Since breaking up with MF, I haven't really cared much about meeting guys-- mostly because it was a difficult breakup, and I haven't felt ready to make myself vulnerable to a new relationship. But lately (like, in the last week) I've found myself wanting to meet guys that give me that fluttery feeling-- I'm not ready for a relationship, but for the first time since the breakup I'm thinking about what I want again.

I just wanted reassurance that I am attractive, assurance that I didn't need when I had a partner (not only because he told me I was gorgeous all the time, but because I didn't care if anyone but him thought I was gorgeous). I have felt guilty about this, but I think that as a woman, it's important that I feel beautiful, and maybe there's nothing wrong with that.

I grew up with my brother and I was raised by my dad, so in a houseful of men I was... well... a mess a lot of the time. I thought it was unfair that boys got to ride around shirtless: I understood that breasts were the issue but, I reasoned, I wouldn't have them for another few years. What was the difference between me and boys? So I rode around on my bike shirtless at, like, eight. I remember not brushing my hair so often that I had a knot at the nape of my neck that my mom had to cut out with a razor.

I was also chronically fashion-inept. I was not allowed to pierce my ears, and because it wasn't really OK to care about trends (my dad was overly counterculture), I was frequently painfully behind the times. I had a pretty terrible bowl cut in the fourth grade, and there appear to be pictures of an entire year in which I wore my hair slicked back with gel. As a girl. Yeah.

Dad didn't stop me because he didn't know any better. But then, when I was ten, he started dating a wonderful, wonderful woman named Jenny. She was a widow with two daughters who were well-liked and well-adjusted, and Jenny understood what it was like to be a girl. She took me to the mall to get my ears pierced, and dealt with the fallout from Dad later. She took that hit for me, and we weren't even related.

One day she was taking me somewhere in her blue van, and I was wearing those pants girls wore in the 90s with elastic that went around your feet-- they were like tights, almost. You were supposed to wear your socks over them.

The thing was, they had gone out years ago, and I was wearing my socks under them. Yikes.

As we pulled into the garage Jenny, in the most wonderful way possible, somehow explained to me that no one wore those anymore, and that I needed new pants. I must have said something like, "But why should I care how I look?", and she smiled warmly at me and said, "Because you're a girl, Lauren, and when you look good on the outside, you feel good on the inside."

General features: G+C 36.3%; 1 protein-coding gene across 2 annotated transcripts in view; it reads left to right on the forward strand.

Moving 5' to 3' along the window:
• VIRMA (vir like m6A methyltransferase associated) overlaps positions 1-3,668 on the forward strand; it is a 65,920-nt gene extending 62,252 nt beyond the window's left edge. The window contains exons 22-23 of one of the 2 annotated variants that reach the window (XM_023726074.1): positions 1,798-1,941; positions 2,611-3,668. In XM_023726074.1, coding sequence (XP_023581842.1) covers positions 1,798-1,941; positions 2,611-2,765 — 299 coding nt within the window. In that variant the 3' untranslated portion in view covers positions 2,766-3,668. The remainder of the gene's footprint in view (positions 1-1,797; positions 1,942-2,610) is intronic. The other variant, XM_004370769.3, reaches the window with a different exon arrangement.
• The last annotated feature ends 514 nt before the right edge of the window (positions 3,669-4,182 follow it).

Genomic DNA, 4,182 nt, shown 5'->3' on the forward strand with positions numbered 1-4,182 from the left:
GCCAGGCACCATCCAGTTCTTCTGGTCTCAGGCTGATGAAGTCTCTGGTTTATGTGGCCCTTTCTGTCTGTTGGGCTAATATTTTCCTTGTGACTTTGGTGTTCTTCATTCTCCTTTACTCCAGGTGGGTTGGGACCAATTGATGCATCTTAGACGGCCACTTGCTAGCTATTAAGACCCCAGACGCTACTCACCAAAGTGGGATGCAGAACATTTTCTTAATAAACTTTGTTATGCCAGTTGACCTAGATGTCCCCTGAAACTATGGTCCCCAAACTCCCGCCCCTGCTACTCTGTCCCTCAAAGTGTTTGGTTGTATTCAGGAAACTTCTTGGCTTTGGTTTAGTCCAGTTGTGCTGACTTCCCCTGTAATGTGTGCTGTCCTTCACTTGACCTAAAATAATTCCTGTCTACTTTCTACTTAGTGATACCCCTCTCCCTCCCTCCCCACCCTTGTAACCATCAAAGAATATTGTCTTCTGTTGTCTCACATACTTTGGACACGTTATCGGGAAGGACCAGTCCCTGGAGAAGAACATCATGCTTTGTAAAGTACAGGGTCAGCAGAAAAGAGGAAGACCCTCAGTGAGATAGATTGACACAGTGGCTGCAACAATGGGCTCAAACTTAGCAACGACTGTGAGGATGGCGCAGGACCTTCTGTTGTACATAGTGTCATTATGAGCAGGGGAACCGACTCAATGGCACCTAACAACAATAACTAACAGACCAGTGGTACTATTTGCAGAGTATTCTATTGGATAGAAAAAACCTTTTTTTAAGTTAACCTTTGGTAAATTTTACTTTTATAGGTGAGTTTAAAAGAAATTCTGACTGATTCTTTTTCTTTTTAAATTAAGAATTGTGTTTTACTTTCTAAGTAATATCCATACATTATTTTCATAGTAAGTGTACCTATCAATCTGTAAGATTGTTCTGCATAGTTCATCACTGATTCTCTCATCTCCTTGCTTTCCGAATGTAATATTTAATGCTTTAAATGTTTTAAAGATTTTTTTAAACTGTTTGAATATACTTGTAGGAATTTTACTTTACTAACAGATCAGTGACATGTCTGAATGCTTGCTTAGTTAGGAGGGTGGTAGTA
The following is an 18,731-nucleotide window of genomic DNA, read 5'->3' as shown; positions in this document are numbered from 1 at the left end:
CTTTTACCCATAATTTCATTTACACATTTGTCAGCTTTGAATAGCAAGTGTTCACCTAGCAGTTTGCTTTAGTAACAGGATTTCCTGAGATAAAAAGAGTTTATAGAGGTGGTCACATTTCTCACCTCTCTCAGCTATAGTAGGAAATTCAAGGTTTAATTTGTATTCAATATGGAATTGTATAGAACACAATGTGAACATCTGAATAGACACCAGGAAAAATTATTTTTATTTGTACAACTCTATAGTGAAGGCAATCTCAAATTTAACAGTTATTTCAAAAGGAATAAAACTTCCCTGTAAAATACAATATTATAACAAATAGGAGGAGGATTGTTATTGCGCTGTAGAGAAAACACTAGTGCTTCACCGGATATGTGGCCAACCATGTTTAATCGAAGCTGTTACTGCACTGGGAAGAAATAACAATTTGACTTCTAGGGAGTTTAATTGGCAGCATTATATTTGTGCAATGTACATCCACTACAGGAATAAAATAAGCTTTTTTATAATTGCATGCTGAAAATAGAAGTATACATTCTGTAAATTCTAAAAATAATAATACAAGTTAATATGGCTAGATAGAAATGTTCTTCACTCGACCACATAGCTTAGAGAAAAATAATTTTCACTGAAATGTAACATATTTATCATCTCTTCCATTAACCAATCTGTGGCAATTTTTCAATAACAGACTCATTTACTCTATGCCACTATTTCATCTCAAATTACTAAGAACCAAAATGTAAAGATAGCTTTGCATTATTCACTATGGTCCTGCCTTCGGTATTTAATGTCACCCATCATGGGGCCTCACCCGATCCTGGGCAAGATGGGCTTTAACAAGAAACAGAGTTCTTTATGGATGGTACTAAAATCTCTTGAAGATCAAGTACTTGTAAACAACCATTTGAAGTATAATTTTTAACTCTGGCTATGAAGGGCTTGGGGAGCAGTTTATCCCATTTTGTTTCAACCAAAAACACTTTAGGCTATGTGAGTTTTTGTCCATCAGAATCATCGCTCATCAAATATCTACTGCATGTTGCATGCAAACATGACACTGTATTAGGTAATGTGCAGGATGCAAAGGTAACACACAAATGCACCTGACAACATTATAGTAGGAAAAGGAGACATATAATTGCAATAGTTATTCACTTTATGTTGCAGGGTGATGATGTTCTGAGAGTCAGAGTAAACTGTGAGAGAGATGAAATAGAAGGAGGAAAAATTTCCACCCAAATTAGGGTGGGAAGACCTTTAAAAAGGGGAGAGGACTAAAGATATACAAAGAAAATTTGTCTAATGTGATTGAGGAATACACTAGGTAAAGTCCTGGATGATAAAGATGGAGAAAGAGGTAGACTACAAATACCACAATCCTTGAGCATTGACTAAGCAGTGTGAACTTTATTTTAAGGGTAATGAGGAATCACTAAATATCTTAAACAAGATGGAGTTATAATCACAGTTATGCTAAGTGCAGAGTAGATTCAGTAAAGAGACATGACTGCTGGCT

That one statement has stuck with me forever. It has changed my life.

TME has taught me that balance is the key: it's OK to feel better when you're put-together, but at the same time, beauty can't be the only thing you love about yourself because then when you don't feel beautiful, you don't love yourself. By the same token, I have always felt that my personality is the most attractive thing about me, but many people won't get to know that personality unless they're attracted to the outside... and that's just how people work. Jenny helped me understand that being concerned with your appearance is not always frivolous or vain, that it has a deeper significance, and that if how you look effects how you feel, then it's OK to care about it.

Dad eventually broke up with Jenny. Years later, after I had moved to Florida, I got a check for $200 in the mail when I graduated high school, and it had her address on it. No note, just a check; I have no idea how she even got my address in Tampa, but it must have taken some detective work. She had remembered how old I was, even though I hadn't seen her in over six years. I went to her house that later that year, but no one was home.

I heard a few years ago that she died of pancreatic cancer, leaving her two girls, who were so instrumental in giving me balance in my male-dominated home life, without parents before they reached 25. To this day, I regret never telling Jenny how much she changed my life.

So, as of right now, I'm dedicating this blog to her. I don't know if they have internet access in the afterlife (who would their service provider be? NOT VERIZON), but still...

Jenny, after years of trying, I feel beautiful on the outside as well as on the inside, and I understand and accept my need to feel both of those. I hope you can feel my love from wherever you are.


New headscarf...

FINALLY, a headscarf that doesn't slide off my damn head! Short hair makes it hard to tuck it up under the scarf, but the wig caps from The Style Underground help a ton.

Can't wait to show this off! Many thanks to Julie at The Style Underground for this adorable addition to my headwear options.